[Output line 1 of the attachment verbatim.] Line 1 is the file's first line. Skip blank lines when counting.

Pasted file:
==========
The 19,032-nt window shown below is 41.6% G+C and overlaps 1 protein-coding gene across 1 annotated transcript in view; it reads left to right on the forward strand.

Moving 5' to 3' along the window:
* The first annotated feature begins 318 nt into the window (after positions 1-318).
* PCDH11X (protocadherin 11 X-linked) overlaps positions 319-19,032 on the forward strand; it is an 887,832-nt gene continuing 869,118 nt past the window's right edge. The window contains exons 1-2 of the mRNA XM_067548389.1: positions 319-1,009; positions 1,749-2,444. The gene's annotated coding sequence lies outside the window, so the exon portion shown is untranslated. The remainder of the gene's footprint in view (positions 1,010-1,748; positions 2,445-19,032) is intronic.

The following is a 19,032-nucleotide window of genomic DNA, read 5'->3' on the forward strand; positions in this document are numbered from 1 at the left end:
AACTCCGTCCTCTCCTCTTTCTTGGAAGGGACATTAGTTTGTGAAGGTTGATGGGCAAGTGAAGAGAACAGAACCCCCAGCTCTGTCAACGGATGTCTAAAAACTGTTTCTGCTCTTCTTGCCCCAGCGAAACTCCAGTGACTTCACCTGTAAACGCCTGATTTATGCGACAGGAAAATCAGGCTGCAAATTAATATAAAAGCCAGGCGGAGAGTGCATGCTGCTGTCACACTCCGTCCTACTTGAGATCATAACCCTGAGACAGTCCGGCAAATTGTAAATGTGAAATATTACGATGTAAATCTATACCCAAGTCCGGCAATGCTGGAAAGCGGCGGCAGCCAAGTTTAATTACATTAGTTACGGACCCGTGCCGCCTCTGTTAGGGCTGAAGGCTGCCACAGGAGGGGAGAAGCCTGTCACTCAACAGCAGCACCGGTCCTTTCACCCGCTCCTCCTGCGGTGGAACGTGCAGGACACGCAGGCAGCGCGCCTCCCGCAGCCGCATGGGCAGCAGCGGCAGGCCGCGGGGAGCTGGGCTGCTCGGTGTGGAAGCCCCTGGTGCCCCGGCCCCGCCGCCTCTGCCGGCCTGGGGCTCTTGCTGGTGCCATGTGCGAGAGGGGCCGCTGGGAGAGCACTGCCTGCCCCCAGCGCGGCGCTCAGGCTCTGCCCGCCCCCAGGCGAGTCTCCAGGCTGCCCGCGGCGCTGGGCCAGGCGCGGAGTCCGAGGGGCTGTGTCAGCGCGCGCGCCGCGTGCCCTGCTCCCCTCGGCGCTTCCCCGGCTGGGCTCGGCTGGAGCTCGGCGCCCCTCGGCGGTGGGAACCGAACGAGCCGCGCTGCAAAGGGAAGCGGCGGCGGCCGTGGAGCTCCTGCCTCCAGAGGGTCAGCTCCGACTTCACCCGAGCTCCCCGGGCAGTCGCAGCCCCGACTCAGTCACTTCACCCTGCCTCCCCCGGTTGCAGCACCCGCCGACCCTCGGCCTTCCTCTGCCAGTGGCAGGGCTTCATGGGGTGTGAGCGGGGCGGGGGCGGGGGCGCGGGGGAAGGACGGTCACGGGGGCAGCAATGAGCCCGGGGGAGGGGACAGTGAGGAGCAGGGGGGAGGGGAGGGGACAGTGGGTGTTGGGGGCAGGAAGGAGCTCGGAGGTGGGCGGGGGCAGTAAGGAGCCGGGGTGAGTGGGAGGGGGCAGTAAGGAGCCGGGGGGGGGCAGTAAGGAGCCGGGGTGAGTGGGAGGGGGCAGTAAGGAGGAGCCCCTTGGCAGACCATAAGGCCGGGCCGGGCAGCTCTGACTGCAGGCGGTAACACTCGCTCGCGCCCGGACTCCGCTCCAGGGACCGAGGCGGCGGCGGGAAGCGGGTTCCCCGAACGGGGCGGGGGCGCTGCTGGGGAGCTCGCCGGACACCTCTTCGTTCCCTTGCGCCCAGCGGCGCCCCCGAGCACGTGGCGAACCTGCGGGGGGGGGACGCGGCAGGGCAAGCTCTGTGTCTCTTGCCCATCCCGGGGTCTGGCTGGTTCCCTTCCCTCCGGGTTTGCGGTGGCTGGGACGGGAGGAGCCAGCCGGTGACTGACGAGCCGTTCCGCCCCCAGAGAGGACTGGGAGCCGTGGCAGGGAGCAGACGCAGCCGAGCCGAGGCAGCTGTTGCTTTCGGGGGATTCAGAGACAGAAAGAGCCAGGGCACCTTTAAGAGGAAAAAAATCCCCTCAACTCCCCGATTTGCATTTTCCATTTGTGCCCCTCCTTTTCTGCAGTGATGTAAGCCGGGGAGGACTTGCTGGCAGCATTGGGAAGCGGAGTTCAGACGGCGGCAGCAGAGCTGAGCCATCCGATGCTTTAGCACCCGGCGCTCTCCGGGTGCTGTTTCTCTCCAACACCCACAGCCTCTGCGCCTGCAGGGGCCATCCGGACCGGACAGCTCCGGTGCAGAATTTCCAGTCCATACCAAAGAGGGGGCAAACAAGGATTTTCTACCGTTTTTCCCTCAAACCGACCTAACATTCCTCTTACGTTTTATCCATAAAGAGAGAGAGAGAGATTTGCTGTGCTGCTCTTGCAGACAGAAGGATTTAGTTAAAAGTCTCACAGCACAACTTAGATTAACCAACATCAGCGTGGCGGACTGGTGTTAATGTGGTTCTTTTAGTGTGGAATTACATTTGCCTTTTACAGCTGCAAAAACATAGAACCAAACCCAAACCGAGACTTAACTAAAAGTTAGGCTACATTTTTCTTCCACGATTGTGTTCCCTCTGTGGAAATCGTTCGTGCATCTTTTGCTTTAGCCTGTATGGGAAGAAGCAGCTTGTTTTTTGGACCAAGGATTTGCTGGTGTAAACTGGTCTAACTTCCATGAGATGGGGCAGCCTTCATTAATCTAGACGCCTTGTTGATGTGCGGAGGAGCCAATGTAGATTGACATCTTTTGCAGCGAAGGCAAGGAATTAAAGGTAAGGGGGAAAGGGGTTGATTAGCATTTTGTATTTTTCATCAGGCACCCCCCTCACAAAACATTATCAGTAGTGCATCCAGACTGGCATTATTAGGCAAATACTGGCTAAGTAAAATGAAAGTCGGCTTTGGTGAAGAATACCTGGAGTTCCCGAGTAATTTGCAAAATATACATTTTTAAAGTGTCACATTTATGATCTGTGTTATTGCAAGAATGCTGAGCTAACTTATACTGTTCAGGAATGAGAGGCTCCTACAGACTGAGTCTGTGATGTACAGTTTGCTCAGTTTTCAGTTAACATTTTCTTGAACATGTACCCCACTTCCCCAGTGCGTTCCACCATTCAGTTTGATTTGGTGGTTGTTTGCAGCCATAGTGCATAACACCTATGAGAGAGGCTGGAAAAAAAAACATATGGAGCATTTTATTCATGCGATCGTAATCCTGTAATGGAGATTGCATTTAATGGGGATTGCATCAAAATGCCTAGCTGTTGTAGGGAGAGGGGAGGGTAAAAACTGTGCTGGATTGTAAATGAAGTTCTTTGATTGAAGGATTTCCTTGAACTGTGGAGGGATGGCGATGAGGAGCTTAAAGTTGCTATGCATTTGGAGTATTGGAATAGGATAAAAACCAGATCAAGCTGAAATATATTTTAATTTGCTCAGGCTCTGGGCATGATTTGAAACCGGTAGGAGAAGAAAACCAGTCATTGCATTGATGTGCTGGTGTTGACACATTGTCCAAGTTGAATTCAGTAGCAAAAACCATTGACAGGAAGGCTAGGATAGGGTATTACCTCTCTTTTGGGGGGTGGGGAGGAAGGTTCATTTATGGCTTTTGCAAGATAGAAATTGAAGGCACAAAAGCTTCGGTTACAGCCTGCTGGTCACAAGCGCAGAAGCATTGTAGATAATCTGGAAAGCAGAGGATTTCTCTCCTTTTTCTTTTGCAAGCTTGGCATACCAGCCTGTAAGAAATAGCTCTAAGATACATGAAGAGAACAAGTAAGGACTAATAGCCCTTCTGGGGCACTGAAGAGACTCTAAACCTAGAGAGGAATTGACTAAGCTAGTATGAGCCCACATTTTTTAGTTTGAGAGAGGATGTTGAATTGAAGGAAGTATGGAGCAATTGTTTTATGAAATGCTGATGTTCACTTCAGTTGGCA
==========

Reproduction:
The 19,032-nt window shown below is 41.6% G+C and overlaps 1 protein-coding gene across 1 annotated transcript in view; it reads left to right on the forward strand.